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HomeTech/ScienceNASA's Mars Perseverance Rover is 100 days from Red Planet

NASA’s Mars Perseverance Rover is 100 days from Red Planet

NASA - National Aeronautics and Space AdministrationPasadena, CA – The NASA’s Mars 2020 Perseverance rover is 100 days and 166 million miles (268 million kilometers) from the Red Planet’s Jezero Crater. Landing will occur on February 18th, 2021, at 12:43pm PST (2:43pm CT), with confirmation being received back at NASA’s Jet Propulsion Laboratory in Southern California about 11 1/2 minutes later.

The six-wheeled Mars car is tasked with prowling the crater – believed to be the site of a Martian lake billions of years ago – to search for signs of ancient microbial life, collect and cache Martian rock and regolith (broken rock and dust), and pave the way for human exploration of the Red Planet.

The parachute for the Mars 2020 Perseverance rover mission is tested in a wind tunnel at NASA's Ames Research Center in California's Silicon Valley. (NASA/JPL-Caltech/Ames)
The parachute for the Mars 2020 Perseverance rover mission is tested in a wind tunnel at NASA’s Ames Research Center in California’s Silicon Valley. (NASA/JPL-Caltech/Ames)

“While we call the six-and-a-half-month trip from Earth to Mars ‘cruise,’ I assure you there is not much croquet going on at the lido deck,” said Project Manager John McNamee of JPL.

“Between checking out the spacecraft, and planning and simulating our landing and surface operations, the entire team is on the clock, working toward our exploration of Jezero Crater,” McNamee stated.

On November 9th, the mission team confirmed that the propulsion subsystem of the descent stage, which will help lower the rover onto Mars, is in good working order. November 10th, they turn their attention to the rover’s PIXL and SHERLOC instruments.

The Lander Vision System is scheduled to go under the microscope on November 11th; and the SuperCam instrument, the day after that. Down the road, on December 18th, the team plans to perform a trajectory correction maneuver, using the cruise stage’s eight thrusters to refine the spacecraft’s path toward Mars.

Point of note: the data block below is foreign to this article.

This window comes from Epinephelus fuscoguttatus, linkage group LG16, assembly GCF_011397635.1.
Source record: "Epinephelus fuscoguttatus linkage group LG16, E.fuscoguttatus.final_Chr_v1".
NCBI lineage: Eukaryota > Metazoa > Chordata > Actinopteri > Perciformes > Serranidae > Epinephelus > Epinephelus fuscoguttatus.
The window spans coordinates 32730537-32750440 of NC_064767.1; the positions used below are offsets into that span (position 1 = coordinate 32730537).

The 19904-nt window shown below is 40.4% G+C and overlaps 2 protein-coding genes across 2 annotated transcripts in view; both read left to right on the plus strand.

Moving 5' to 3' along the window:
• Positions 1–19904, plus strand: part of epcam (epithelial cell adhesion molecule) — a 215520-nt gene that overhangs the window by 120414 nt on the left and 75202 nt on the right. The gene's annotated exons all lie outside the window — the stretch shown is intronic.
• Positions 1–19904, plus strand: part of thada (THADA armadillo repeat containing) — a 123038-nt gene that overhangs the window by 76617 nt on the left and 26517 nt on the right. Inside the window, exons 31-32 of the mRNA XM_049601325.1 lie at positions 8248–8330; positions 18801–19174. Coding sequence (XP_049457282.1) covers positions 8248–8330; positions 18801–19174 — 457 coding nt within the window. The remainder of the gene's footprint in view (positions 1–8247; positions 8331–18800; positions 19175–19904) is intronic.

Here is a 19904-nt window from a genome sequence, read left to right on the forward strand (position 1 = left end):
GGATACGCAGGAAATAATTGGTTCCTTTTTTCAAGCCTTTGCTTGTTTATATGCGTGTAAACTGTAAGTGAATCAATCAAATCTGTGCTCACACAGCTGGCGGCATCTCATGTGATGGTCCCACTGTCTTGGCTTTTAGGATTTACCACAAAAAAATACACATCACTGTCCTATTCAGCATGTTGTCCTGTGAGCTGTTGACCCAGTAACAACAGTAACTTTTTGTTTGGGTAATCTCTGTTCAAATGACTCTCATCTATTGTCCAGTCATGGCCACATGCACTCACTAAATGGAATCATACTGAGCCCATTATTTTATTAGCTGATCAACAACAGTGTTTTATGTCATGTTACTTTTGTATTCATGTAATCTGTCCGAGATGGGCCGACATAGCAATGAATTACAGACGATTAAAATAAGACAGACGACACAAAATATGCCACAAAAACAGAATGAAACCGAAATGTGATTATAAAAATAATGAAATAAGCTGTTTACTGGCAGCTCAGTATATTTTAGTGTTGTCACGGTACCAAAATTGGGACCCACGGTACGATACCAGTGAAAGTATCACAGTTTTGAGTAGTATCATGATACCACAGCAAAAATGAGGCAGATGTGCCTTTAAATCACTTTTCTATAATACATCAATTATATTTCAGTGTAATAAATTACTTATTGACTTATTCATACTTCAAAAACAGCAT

The mission has already held several test scenarios to help evaluate procedures and train Mars 2020 mission controllers for important milestones to come. During some of these multi-day-long tests, the team encounters unexpected challenges thrown their way by colleagues who play the role of “gremlins.” Even with the challenges introduced during a landing rehearsal back on October 29th, the team was able to successfully land a simulated Perseverance rover on Mars.

Another important mission milestone will be rehearsed starting next Monday, November 16th, when the team begins a five-day simulation of surface operations – including driving the rover and conducting a sampling. In December, the team is expecting a gremlin or two to make an appearance during another five-day simulation of the rover’s transition from landing to surface operations.

 


About the NASA’s Mars 2020 Perseverance rover mission

Mars is astrobiology, including the search for signs of ancient microbial life. The rover will characterize the planet’s geology and past climate, pave the way for human exploration of the Red Planet, and be the first mission to collect and cache Martian rock and regolith (broken rock and dust).

Subsequent missions, currently under consideration by NASA in cooperation with ESA (European Space Agency), would send spacecraft to Mars to collect these cached samples from the surface and return them to Earth for in-depth analysis.

The Mars 2020 mission is part of a larger program that includes missions to the Moon as a way to prepare for human exploration of the Red Planet. Charged with returning astronauts to the Moon by 2024, NASA will establish a sustained human presence on and around the Moon by 2028 through NASA’s Artemis lunar exploration plans.

JPL, which is managed for NASA by Caltech in Pasadena, California, built and manages operations of the Perseverance rover.

For more about Perseverance:

mars.nasa.gov/mars2020/

nasa.gov/perseverance

For more information about NASA’s Mars missions, go to:

https://www.nasa.gov/mars

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